Commodore Ballroom faces online backlash over switch to all-cashless payment – BC | Canadian

One of Vancouver’s premier music venues is facing online backlash after announcing it was shifting entirely to cashless payments earlier this week.

The Commodore Ballroom announced the change Monday via multiple social media accounts.

The venue said it would accept all major credit and debit cards, and would not have an ATM on site, but offered no other details about the shift.

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The online reaction was swift, posts on Facebook and Instagram racking up hundreds of comments, most of them negative.

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“This is really disappointing, Commodore. It’s an exclusionary policy that prevents some people from participating in events,” one commenter on Facebook wrote.

“Cash is legal tender in Canada, if it’s because of employee theft fix your policies. Cash is king and no one can track your movements when you pay cash. Unlike debit, credit, arrive can etc. Welcome to the book 1984,” added another.

“What about the merch vendors that take cash this will affect their sales if no one can get cash at the venue,” wrote one commenter on Instagram.

“I’m sure the staff are against this. Maybe reconsider based on that. If they are better with that idea then all good. But personally as a bartender I 100% would not be into this,” another wrote.

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Numerous responses threatened to no longer attend the venue over policy.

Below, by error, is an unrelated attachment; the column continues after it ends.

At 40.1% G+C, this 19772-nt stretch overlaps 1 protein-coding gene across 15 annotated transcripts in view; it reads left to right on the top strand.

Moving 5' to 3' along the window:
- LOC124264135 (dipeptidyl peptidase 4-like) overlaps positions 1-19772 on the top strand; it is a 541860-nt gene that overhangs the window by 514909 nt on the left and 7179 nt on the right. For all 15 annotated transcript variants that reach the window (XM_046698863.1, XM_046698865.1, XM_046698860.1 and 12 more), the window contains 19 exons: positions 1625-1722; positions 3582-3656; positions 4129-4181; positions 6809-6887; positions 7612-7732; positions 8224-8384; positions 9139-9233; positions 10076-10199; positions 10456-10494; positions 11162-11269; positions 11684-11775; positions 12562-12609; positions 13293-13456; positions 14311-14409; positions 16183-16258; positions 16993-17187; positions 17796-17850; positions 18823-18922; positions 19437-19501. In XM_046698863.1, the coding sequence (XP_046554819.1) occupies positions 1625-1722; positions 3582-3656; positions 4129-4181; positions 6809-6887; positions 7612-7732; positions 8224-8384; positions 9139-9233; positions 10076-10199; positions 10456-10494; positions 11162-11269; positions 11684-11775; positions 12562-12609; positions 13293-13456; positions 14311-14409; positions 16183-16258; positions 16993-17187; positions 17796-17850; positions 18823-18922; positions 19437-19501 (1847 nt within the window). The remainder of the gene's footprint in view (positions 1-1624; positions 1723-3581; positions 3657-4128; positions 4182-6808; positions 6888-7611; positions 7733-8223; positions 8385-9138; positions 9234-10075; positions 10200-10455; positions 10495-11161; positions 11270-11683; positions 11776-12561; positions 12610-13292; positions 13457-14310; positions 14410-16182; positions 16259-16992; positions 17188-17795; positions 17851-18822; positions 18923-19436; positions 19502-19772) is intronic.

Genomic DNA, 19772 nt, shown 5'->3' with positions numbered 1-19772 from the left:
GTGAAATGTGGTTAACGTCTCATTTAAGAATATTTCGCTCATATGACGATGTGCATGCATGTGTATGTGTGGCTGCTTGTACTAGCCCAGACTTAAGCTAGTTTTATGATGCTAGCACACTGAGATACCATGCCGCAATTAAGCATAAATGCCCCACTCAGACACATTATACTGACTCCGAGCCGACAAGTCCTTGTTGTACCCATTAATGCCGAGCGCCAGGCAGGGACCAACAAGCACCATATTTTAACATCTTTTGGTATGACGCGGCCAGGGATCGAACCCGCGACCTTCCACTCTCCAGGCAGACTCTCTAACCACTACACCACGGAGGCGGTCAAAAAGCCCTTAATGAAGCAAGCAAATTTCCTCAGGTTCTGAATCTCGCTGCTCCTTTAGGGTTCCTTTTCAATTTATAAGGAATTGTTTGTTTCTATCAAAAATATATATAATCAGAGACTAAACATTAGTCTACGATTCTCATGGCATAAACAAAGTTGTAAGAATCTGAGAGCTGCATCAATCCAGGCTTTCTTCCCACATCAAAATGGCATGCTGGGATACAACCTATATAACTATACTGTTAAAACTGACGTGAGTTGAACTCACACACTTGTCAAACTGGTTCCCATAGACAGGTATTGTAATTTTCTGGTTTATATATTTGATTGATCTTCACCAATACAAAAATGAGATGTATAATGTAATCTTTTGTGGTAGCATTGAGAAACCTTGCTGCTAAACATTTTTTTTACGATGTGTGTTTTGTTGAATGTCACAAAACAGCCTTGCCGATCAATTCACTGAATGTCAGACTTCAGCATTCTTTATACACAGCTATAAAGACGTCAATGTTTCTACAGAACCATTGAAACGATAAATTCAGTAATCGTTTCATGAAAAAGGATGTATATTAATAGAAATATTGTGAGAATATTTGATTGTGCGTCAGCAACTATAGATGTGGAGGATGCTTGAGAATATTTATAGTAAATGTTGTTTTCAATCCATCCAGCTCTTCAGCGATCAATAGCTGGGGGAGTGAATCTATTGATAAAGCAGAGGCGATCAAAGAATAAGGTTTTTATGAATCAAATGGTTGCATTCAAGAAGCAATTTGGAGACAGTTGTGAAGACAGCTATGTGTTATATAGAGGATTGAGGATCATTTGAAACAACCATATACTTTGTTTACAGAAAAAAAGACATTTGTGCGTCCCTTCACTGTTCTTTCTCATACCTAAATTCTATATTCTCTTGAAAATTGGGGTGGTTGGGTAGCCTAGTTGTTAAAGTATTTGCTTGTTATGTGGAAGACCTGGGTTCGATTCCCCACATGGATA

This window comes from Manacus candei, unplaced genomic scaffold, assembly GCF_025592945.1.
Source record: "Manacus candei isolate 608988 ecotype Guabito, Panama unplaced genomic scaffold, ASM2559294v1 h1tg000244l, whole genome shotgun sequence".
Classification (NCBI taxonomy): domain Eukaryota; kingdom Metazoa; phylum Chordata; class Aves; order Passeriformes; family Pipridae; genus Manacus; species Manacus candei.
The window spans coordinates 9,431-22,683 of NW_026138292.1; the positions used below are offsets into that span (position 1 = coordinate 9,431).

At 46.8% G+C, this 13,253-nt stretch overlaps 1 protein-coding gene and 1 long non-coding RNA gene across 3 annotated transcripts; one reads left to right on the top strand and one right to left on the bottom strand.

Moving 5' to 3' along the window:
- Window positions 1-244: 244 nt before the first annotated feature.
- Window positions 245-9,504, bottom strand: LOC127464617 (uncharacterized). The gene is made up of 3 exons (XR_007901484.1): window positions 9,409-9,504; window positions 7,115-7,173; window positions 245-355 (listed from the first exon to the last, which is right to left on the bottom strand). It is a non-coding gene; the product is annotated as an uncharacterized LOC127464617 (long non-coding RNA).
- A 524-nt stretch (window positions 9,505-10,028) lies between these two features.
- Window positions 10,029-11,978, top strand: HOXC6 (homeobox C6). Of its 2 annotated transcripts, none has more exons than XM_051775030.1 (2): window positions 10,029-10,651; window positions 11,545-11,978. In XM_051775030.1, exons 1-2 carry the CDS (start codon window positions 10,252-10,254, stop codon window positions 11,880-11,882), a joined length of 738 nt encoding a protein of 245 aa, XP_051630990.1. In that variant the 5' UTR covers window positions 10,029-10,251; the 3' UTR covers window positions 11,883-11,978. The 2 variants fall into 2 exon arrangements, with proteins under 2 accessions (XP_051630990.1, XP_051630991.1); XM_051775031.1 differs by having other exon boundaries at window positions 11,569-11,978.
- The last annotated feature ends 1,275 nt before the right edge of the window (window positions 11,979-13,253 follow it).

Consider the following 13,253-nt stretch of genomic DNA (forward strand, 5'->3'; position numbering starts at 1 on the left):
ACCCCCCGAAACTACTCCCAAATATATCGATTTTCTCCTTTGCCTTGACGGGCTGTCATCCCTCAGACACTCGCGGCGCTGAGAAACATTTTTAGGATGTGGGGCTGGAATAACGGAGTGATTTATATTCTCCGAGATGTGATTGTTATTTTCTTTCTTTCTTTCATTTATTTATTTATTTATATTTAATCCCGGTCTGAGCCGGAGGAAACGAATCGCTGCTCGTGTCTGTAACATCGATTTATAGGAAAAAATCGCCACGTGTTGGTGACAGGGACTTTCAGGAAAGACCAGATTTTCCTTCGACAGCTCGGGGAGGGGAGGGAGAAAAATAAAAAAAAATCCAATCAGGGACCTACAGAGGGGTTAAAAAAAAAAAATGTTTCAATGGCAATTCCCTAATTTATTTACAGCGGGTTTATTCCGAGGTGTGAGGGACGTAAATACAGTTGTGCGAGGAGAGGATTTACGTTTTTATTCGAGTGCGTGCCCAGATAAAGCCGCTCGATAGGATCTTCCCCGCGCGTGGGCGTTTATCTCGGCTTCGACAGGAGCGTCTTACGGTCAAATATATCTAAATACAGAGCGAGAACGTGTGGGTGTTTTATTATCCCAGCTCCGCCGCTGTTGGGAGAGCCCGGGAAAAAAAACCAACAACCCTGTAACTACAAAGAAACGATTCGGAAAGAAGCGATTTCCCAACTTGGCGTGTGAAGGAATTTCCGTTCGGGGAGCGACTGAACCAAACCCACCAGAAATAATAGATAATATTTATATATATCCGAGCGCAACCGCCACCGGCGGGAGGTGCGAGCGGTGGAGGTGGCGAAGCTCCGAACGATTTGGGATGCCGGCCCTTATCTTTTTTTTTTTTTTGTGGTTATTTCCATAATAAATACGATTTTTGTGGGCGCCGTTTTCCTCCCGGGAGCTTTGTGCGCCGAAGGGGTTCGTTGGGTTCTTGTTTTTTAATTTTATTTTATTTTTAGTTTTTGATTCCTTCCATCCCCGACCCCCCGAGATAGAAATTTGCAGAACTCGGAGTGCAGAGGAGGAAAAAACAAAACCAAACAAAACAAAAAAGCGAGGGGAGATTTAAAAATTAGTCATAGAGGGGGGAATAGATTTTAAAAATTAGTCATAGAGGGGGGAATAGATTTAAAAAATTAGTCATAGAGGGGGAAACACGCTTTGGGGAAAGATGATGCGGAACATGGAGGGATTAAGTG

Live Nation, which operates the Commodore, did not respond to multiple requests for comment.

Morgan Ayres, CEO of Vancouver-based Pinnacle Hospitality Consulting, said the COVID-19 pandemic has accelerated the move towards cashless payment, but that it still remains uncommon in the nightclub industry and the Granville Entertainment District.

Even so, he said the technology is attractive because it allows companies to streamline their cash-out procedures, saving money on labour and reconciling their accounting.

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While Ayres said the backlash could hurt the nightclub in the beginning, in the longer term he predicted it would not have a major impact.

“Customers always adapt, this is the way of the future. Canada is pushing towards a cashless society — by 2030, cash purchases are estimated to make up only 10 per cent of money spent in Canada,” he told Global News.

“Some demographics are reluctant to change, but the nightclub industry generally attracts a younger crowd.”

The venerable nightclub’s long history, strong brand and regular lineup of popular acts will also likely protect it from any backlash, he said.

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Ayers said if he was left with any questions, it would be about how the club’s staff feel about the change — which now creates a digital record of all tips they recieve.

He said it also remains to be seen how cashless payments will affect those tips.

“Are customers more inclined to tip more or less with cashless payments?” he asked

“We’re seeing suggested tips go as high as 25%.  Will there be a customer backlash due to this?”


© 2022 Global News, a division of Corus Entertainment Inc.

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